And the more things change, the more they don’t. A recent posting to an information architecture mailing list put the situation rather plaintively. An inquiring IA had been assigned to do some content strategy, and was wondering, understandably, just what this entailed. Fair question, but the answers were all over the proverbial map. Content strategy needs to get past its “dark continent” reputation, or live forevermore as the here-be-dragons squiggle on the edge of the user experience design map.

To make things more difficult, it seems that for some, “content strategy” is merely the latest in a sad parade of meaningless buzzwords. Particularly among marketers, it’s subject to furious name-dropping. To see what I mean, try my recipe for a dreary evening: set a Google Alert for every mention of “content strategy” and its derivations, read the results, stir well, and set oneself aflame.

The cocktail napkin model of content strategy#section5

What I needed was a map of my profession; what it took was a cocktail napkin.

One day over drinks, a colleague pressed me for my personal take of the wider, uncharted CS world. A few hurried scrawls later, I had something that—love you, beer goggles!—made a good deal of sense. It was provisional, it had gaps, and it needed polish: but it stood up as a credible visual primer.

Content strategy is a broad field and can be usefully considered as a continuum that accounts for differences in approach, deliverables, and disciplinary interests.

The approach a content strategist uses depends strongly on her professional training and education. Many, for example, have library or information sciences backgrounds, which seem to predispose them to one approach; likewise, to the opposite extreme, for those with journalism training. Content strategists draw on skills across this spectrum, but any content specialist you know will adhere to one of these camps more than the others.

Information Architect / Copywriter as Content Strategist#section6

Between the left and right poles in my diagram lies the birthing ground of content strategy: information architecture itself. Information Architects (IAs) and copywriters seem to precede content strategists in many organizations. Where content strategists are absent in name, it is common to see information architects fulfilling similar duties. You know them and you love and/or loathe them: this is the domain of peerless grammarians, those sticklers for editorial polish.

Information architect-writer combos may act as copywriters as well, supporting IA and filling out copy decks for site content. Another common job for this sort of content strategist is to create a brand/messaging strategy that outlines how to communicate with users and with what types of content. They also commonly produce the humble but highly annotated sort of wireframes that, bursting with detail, explain exactly how both interaction and content will work. This is the model of the content strategist at her most holistic.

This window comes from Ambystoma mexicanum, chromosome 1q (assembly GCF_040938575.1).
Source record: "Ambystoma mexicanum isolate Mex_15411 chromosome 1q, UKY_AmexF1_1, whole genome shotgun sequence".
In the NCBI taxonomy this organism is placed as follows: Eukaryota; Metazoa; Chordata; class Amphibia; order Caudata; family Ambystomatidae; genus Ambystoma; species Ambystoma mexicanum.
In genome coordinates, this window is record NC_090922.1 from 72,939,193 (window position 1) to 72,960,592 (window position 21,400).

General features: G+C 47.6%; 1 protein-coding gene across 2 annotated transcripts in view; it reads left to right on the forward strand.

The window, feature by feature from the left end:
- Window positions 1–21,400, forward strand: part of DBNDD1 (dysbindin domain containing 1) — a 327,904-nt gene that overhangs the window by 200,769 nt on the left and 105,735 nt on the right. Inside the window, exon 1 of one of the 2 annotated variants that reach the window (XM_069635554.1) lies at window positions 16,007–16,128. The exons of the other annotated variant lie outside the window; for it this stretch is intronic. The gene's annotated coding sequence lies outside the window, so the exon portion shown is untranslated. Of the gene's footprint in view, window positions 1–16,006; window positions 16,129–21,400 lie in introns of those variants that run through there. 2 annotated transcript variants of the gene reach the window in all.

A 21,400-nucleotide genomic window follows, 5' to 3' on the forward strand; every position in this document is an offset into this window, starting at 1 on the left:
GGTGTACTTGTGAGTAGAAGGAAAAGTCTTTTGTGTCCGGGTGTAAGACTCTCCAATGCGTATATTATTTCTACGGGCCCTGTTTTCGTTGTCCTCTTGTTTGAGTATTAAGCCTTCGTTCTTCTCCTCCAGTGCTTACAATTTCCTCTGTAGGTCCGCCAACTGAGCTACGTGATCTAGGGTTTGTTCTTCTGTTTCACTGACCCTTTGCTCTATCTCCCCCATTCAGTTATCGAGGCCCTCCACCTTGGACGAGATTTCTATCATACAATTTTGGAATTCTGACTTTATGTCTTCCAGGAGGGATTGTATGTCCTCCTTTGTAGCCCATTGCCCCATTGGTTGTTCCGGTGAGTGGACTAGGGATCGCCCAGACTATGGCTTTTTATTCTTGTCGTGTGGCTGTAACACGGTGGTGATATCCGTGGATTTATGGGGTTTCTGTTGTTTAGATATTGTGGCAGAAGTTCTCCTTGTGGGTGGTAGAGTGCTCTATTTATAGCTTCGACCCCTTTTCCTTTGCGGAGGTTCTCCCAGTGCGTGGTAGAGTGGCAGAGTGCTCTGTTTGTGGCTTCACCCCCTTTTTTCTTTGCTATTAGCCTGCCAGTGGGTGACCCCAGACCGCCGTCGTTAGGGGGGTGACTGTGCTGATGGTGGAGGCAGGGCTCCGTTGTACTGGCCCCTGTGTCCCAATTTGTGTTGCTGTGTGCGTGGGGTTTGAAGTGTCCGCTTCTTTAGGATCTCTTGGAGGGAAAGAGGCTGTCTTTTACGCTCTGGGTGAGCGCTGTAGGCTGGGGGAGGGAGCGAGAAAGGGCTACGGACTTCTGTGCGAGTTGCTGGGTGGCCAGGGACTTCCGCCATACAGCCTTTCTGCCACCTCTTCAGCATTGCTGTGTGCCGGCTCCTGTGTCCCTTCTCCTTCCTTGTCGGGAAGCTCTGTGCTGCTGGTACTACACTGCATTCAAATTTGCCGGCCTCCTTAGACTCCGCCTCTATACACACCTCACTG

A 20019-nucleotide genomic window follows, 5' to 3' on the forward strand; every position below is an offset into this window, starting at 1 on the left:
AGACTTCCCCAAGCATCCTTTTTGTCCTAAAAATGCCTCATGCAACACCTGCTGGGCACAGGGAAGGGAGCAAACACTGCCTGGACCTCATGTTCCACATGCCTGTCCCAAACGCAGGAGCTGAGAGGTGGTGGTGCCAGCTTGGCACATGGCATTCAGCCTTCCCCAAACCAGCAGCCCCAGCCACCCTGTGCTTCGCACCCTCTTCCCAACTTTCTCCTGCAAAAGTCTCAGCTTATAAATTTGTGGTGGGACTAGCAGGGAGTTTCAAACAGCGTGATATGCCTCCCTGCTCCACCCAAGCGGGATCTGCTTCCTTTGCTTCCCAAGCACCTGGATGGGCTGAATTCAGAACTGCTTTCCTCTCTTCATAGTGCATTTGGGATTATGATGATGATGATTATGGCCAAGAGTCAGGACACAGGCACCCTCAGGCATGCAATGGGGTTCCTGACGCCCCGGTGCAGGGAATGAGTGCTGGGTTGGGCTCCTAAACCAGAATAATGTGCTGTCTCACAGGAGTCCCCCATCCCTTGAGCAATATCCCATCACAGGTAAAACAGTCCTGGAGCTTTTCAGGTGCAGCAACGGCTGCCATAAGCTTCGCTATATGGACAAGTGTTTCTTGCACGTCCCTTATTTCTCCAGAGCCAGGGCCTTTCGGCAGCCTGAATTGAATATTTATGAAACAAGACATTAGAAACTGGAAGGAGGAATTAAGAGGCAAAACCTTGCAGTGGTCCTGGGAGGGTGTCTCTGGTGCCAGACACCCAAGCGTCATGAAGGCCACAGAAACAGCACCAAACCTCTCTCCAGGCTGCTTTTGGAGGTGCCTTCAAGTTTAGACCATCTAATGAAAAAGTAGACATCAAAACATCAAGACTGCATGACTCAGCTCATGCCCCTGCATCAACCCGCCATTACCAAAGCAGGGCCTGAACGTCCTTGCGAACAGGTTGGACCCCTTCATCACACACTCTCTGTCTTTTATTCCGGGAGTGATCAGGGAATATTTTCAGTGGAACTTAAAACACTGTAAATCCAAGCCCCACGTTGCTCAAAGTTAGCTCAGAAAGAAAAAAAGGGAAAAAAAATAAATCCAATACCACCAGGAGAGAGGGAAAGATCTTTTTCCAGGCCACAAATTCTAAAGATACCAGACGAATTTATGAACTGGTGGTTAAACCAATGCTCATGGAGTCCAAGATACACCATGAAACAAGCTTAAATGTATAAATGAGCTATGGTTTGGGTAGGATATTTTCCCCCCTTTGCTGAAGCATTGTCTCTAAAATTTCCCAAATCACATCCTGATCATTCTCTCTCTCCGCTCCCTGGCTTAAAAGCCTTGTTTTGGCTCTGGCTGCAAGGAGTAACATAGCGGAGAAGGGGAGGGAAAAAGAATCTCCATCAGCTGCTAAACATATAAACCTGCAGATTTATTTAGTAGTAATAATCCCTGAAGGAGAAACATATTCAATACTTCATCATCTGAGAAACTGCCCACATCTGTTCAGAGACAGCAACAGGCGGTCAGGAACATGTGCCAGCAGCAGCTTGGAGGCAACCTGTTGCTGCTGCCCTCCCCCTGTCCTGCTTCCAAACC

Content Analyst as Content Strategist#section7

If your content strategist is detail-obsessed, she is a content analyst. The most prevalent content strategist working today has a background in library or information sciences. She functions most comfortably at the level of content as data, not copy (see above) nor product (see below). With a focus on metadata, taxonomy, the semantic web, and search engine optimization (SEO), the content analyst thrives in sifting large data sets, providing strategies to corral, deploy, and manage the content in an orderly or seductive fashion. By and large, she doesn’t dabble in copy.

Content analysts are gifted at understanding process flow, but don’t always recognize human or organizational factors in the creation and maintenance of content. They produce many common core content strategy deliverables, but are perhaps best suited to detailed content inventories or audits, matrices, and gap analyses. They make fine architects of content management systems and scrupulous stewards of content migrations. Their skills are widely applicable.

Editorial Specialist as Content Strategist#section8

Another type of content strategist is the media industry subject matter expert. Hailing from a digital publishing background, she retains the terms of reference of her former editorial masthead role, often becoming a consultant to publishers, producers, and backend staff alike. The editorial specialist’s perspective on content is as an editorial product. An editorial strategy, produced by such a specialist, outlines how different content producers can fulfill their roles as publishers. The content assignment at hand may not even resemble a magazine or television program—this may instead be the model she imposes to shape a strategy, knowing from experience how such organizations and revenue models work. Editorial products online are of course evolving rapidly, and the editorial specialist is only as sharp as her industry knowledge. Yesterday it was paid content archives and blog stables; today it’s social media and content syndication plays; tomorrow it’s lean-forward video.